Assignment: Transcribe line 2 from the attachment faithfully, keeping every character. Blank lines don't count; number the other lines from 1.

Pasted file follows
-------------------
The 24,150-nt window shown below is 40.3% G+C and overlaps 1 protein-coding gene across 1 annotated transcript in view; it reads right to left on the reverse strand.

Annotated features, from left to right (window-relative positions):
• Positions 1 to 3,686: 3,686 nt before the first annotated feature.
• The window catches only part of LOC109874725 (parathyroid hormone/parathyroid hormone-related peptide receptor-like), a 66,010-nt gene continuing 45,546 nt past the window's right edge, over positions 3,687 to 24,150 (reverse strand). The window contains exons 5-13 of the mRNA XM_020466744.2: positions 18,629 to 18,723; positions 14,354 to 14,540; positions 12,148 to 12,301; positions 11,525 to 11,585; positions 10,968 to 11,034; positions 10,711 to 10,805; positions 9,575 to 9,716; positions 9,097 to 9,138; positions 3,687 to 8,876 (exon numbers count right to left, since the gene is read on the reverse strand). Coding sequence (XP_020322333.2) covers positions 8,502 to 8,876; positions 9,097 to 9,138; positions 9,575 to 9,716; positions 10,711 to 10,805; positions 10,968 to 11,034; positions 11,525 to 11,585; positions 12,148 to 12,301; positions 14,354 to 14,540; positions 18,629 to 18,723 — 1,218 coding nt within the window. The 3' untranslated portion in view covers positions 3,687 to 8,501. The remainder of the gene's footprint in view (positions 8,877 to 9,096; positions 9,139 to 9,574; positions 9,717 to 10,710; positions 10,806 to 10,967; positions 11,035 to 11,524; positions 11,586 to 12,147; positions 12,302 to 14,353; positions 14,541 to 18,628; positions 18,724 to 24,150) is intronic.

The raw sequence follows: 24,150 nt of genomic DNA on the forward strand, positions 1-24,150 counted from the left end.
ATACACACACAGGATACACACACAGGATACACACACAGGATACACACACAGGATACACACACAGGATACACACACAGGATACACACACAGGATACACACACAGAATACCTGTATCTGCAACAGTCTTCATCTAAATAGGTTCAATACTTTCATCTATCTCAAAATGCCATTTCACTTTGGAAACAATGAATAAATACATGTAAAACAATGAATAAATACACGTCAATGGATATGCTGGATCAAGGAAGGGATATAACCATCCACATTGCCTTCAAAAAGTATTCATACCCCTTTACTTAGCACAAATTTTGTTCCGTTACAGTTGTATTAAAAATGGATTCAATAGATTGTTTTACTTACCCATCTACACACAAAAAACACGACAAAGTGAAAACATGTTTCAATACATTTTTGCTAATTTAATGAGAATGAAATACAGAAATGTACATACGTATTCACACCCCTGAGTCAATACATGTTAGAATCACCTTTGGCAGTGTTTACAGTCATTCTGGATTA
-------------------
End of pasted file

Annotated features, from left to right (window-relative positions):